Murphy: Joe (Scarborough) — Joe's a good guy. He's one of us.
Walker: Yeah, he's all right. He was fair to me. I mean, the rest of them were out there. Although I had fun, they had (New York Sen. Chuck) Schumer over from New York on ripping me, and then they had a little clip of a state senator hiding out ripping me, and it was almost too easy. I walked in, Joe asked me a question and I said, well, before I answer that, let me just point out the amazing irony of the fact that you've got a United States senator from New York, a senator who by the way is part of a team that can't seem to balance the federal budget talking about my budget. At least he's coming into work to talk about something, although it's mine. And you've got one of these 14 state Senate Democrats who can't even bother to show up and deal with the budget he's elected to do something about. And uh, so that kind of tells you the whole story right there.
Murphy: Beautiful; beautiful. You gotta love that Mika Brzezinski (co-host of "Morning Joe"); she's a real piece of [expletive].
Walker: Oh yeah. A couple weeks ago, I'd known Joe before, but I was having dinner with Jim Sensenbrenner when I came into D.C. for a day to do an event and we'd gone over to do the "The Greta Show" and had dinner with Congressman Sensenbrenner and right next to us was the two of them and their guest was [Obama's Senior Adviser David] Axelrod. I came over, I introduced myself.
Murphy: That son of a [expletive]!
Walker: Yeah no kidding huh? Introduced myself and said I figured you probably knew who I was since your boss was campaigning against me but it's always good to let them know you know what's going on.
Murphy: Well, good; good. It's good catching up with ya'.
Walker: Yeah, well thanks. This is an exciting time. This is, I told my cabinet, I had a dinner the Sunday uh, excuse me, Monday right after the sixth. Came home from the Super Bowl where the Packers won, that Monday night I had all my cabinet over to the residence for dinner, talked about what we were going to do, how we were going to do it, we'd already kind of built plans up but it was kind of the last hurrah before we dropped the bomb. And I stood up and I pulled out a picture of Ronald Reagan, and I said, you know, this may seem a little melodramatic, but 30 years ago Ronald Reagan, whose 100th birthday we just celebrated the day before, had one of the most defining moments of his political career, not just his presidency, when he fired the air traffic controllers. And I said, to me that moment was more important than just for labor relations or even the federal budget. That was the first crack in the Berlin Wall in the fall of Communism because from that point forward the Soviets and the Communists knew that Ronald Reagan wasn't a pushover. And I said, this may not have as broad of world applications, but in Wisconsin's history — little did I know how big it would be nationally — Wisconsin's history, I said, this is our moment. This is our time to change the course of history, and this is why it's so important that they were all there. I had a cabinet meeting this morning, I reminded them of that. I said, for those who thought I was being melodramatic, you now know it was purely putting it in the right context.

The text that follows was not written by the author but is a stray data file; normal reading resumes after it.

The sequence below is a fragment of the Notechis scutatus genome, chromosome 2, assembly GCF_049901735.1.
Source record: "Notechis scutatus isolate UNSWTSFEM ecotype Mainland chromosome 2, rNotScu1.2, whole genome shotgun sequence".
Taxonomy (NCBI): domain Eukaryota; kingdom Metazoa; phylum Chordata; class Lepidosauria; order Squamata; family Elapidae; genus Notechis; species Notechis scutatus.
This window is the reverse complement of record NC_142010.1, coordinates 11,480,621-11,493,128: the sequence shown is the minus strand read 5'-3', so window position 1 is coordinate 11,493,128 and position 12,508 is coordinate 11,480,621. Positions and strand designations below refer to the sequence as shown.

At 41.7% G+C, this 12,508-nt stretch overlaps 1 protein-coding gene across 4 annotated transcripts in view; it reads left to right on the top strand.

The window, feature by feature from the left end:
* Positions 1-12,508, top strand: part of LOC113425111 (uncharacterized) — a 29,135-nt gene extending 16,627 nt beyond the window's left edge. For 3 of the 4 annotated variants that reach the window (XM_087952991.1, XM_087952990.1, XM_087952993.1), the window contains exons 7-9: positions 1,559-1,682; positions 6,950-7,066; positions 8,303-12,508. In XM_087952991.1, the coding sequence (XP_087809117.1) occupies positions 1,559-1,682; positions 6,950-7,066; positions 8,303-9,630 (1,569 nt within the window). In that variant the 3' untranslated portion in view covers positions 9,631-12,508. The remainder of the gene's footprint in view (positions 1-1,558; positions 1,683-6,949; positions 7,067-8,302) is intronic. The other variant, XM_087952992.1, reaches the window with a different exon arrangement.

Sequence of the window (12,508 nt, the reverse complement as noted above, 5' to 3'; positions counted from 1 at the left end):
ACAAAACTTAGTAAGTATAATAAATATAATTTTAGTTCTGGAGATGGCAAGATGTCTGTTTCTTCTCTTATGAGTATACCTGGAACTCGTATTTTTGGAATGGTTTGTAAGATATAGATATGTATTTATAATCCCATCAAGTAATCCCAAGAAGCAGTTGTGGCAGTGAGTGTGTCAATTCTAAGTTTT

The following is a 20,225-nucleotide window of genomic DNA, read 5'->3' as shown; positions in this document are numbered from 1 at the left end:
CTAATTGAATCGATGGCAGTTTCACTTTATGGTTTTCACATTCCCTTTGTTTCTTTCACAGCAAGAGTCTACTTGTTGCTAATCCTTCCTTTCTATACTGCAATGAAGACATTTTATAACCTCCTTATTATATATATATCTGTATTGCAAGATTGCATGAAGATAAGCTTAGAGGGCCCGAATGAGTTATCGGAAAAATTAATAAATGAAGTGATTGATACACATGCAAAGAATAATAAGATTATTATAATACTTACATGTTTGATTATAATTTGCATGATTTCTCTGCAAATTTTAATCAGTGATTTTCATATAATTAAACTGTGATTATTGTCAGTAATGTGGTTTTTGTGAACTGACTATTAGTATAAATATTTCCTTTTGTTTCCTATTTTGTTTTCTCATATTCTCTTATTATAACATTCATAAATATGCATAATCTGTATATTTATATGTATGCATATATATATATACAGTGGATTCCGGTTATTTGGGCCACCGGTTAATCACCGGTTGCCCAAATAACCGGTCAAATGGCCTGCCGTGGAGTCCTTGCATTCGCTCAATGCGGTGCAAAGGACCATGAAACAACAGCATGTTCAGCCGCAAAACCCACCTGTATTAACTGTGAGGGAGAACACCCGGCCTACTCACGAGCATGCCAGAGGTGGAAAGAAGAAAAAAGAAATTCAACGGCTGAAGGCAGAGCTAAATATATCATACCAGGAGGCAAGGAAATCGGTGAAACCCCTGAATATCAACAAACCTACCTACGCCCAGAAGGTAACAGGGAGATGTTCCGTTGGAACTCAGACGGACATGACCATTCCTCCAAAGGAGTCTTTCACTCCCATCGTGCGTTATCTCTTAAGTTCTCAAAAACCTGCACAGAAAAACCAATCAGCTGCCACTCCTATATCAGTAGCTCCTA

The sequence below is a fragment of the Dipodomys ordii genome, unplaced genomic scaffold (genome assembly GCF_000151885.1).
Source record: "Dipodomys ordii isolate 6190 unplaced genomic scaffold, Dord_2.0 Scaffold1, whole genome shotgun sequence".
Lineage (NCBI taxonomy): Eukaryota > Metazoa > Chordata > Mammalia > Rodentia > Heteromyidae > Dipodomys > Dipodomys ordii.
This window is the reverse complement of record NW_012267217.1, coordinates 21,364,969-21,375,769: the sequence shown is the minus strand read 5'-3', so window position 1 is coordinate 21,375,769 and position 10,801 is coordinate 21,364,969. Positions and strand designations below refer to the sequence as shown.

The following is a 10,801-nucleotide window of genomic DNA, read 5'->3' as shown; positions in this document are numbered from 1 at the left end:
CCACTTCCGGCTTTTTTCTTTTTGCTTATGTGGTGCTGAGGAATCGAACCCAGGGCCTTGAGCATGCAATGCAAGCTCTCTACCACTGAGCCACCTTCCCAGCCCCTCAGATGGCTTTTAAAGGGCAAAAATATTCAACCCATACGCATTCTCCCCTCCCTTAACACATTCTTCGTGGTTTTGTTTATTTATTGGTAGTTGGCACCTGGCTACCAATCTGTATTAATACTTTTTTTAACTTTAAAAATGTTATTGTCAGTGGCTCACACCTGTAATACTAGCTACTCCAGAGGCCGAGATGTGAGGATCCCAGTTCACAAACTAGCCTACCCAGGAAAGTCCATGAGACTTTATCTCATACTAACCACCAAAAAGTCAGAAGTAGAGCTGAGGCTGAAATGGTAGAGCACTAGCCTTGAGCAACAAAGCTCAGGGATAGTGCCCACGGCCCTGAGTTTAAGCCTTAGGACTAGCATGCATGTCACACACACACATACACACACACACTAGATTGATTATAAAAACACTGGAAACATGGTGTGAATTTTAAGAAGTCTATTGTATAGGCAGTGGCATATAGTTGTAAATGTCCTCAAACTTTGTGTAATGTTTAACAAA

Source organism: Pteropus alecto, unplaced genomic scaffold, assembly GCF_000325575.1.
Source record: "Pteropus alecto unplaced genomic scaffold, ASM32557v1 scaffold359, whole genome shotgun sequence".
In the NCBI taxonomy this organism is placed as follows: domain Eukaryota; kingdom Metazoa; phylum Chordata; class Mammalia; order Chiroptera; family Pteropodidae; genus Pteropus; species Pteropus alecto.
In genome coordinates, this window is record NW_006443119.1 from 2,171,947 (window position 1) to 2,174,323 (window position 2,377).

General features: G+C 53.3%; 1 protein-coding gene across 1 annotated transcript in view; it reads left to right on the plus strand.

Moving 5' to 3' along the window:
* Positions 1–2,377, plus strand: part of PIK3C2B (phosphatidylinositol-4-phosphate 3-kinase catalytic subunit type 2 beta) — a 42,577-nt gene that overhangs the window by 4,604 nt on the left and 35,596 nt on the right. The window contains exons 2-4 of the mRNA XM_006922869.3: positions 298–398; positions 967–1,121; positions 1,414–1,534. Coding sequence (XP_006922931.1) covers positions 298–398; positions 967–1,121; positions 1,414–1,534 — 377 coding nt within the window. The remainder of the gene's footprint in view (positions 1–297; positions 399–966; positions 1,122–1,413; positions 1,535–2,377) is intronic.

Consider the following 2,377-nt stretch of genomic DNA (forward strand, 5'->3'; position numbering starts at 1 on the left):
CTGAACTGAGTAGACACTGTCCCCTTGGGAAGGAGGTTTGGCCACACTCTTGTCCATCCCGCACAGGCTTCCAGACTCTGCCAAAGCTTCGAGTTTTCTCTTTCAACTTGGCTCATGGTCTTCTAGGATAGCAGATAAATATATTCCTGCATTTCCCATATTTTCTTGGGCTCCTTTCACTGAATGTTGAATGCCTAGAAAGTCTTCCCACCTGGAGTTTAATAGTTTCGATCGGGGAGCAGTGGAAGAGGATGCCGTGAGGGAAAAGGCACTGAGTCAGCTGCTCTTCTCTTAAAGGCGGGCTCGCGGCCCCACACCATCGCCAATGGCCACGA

Murphy: [Laughs] Well, I tell you what, Scott: Once you crush these bastards I'll fly you out to Cali (California) and really show you a good time.
Walker: All right, that would be outstanding. Thanks for all the support in helping us move the cause forward, and we appreciate it, and we're doing it the just and right thing for the right reasons and it's all about getting our freedoms back.
Murphy: Absolutely. And, you know, we have a little bit of a vested interest as well. [Laughs]
Walker: Well that's just it, the bottom line is we're gonna get the world moving here 'cause it's the right thing to do.
Murphy: Alright then.
Walker: Thanks a million!